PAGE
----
Using Leverage to Invest
Many investors and traders use their cash balances to buy and sell their favorite stocks however, there’s a limit to how many shares an investor can acquire because they are restricted by the cash they currently hold. Utilizing leverage in a trading strategy opens a whole new way to invest. It acts by trading on credit with initial amounts upfront and borrowing the rest.
Leverage is related to margin, but what is that?
Using Margin to Trade
Typically when you buy a stock, you need cash to open up a position. Margin trading is essentially borrowing money. A brokerage service may offer a low rate for lending money, bringing much larger buying power to a portfolio.
The account and the assets act as collateral for the brokerage in the event of a catastrophe. This is the responsibility an individual carries because if you default on the borrowed money, the brokerage service still needs their money even if it means selling other assets.
Occasionally, you may be required to add cash to your account. This is a margin call, if you don’t meet the requirements the brokerage has the ability to sell assets in your account to cover it as well.
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Margin trading is one of the riskiest forms of investing if you aren’t aware of the inherent consequences. The individual lending the capital for acquiring stocks entails all of the risks and is responsible for all outcomes while using leverage.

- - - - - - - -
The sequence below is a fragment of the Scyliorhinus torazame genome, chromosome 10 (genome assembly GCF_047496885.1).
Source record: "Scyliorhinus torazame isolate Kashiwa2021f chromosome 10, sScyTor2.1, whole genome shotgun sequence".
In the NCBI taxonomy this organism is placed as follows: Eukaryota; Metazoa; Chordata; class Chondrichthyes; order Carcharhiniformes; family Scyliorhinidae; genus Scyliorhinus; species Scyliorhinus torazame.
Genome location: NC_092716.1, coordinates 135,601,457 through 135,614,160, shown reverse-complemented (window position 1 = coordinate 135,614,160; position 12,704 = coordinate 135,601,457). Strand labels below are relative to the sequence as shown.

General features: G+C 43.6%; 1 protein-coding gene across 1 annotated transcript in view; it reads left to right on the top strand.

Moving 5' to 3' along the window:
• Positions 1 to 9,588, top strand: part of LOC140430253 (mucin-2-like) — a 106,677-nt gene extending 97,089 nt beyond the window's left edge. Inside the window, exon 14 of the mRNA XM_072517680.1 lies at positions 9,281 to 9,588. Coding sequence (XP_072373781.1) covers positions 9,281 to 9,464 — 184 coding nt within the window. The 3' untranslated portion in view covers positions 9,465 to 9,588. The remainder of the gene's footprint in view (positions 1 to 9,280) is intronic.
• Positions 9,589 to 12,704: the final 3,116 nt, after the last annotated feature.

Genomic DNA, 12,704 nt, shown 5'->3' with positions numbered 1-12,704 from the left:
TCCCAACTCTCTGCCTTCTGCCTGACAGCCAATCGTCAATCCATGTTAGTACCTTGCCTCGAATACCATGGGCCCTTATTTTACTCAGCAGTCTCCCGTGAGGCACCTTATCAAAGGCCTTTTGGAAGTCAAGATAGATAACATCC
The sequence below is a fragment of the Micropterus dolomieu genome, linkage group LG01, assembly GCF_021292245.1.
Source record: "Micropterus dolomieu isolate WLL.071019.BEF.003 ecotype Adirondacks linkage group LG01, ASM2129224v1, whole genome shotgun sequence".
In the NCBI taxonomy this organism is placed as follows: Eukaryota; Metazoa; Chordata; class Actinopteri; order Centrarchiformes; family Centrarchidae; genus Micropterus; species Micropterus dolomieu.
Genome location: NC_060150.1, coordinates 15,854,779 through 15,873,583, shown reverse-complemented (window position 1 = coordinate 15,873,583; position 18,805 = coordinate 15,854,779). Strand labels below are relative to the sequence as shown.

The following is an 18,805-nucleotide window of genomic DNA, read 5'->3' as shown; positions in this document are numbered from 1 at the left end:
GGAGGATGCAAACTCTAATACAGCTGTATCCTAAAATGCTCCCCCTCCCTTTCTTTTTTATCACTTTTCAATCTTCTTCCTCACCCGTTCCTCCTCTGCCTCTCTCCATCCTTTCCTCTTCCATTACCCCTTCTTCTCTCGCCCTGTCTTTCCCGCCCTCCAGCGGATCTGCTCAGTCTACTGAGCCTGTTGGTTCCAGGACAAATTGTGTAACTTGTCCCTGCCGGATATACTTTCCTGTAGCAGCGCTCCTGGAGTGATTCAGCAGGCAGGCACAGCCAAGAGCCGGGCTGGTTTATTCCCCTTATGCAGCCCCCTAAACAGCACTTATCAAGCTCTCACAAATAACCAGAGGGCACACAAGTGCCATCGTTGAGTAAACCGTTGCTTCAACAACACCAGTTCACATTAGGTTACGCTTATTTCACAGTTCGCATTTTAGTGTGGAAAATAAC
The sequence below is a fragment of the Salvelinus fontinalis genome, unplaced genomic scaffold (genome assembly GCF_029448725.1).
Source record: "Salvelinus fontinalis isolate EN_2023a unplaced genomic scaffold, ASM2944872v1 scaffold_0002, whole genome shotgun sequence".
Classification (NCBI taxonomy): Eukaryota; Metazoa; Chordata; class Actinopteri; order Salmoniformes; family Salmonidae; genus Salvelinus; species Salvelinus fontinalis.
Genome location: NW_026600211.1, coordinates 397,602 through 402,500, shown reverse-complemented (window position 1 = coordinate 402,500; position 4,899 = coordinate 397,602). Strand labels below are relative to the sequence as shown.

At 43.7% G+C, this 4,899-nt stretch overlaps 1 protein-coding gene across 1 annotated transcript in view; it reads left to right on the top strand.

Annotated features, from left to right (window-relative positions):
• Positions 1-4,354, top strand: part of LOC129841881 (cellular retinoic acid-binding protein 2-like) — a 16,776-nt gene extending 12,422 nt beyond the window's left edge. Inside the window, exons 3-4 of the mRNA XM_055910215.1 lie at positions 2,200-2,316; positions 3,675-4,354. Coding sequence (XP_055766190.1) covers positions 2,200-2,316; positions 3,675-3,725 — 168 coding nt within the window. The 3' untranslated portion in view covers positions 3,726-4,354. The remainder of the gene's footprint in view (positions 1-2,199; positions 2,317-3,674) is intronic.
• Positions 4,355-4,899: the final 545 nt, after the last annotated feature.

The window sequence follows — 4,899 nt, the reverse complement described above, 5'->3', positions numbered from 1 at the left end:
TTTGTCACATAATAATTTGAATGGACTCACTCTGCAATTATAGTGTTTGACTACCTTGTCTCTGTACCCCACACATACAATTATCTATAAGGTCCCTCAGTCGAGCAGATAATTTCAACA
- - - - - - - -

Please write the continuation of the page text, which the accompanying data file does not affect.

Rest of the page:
Regardless of the outcome, the individual is solely responsible for the gains, losses, and payback of the loan while using any form of leverage.
Investing in Leveraged ETFs
Instead of taking on the risk of borrowing money within your portfolio, ETFs and funds already have these qualities within their pocket.
An example of a leveraged asset is the ProShares UltraPro QQQ (NASDAQ: TQQQ) ETF that attempts to get a return that is 3x the return of its underlying benchmark Nasdaq 100 Index. Some of the top holdings include Apple, Microsoft, Amazon, Facebook, Alphabet, and Tesla. All very great companies within an ETF that moves at a 3X multiple. Volatility is much more of a concern within this ETF because of the added risk leverage provides.
The benchmark that ProShares UltraPro QQQ ETF uses, the Nasdaq 100 Index, is essentially 100 of the largest companies listed on the Nasdaq Stock Market. These companies are in a wide variety of industries including computer software and hardware, biotechnology, digital payments, and clean energy.
If the Nasdaq 100 moves by 1%, ProShares UltraPro QQQ ETF will theoretically rise by 3%. This also applies to the downside. Every movement is multiplied by 3X which can be a cause for celebration or regret depending on the outcome. Every investor needs to be wary.
ProShares doesn’t just offer this ETF, they also have a wide range of financial assets. Over time, ProShares has also accumulated over $58 billion in assets. The company is a leader in dividend growth, leveraged, and inverse trading ETFs.
The Main Point
Leverage in trading can be beneficial in a portfolio, but also detrimental depending on the risk at hand. It’s very easy to gain exposure to leverage trading, but it does require much more responsibility. There is the risk of having to sell some assets to cover the leveraged position if you decided to borrow money for an investment opportunity.
ProShares UltraPro QQQ ETF can produce large short-term potential, but also large losses. This ETF is only appropriate for investors with a high-risk tolerance with short-term investment periods.
Regardless of the investment, it should be treated with caution and it’s never certain what will happen in the stock market over the short term.
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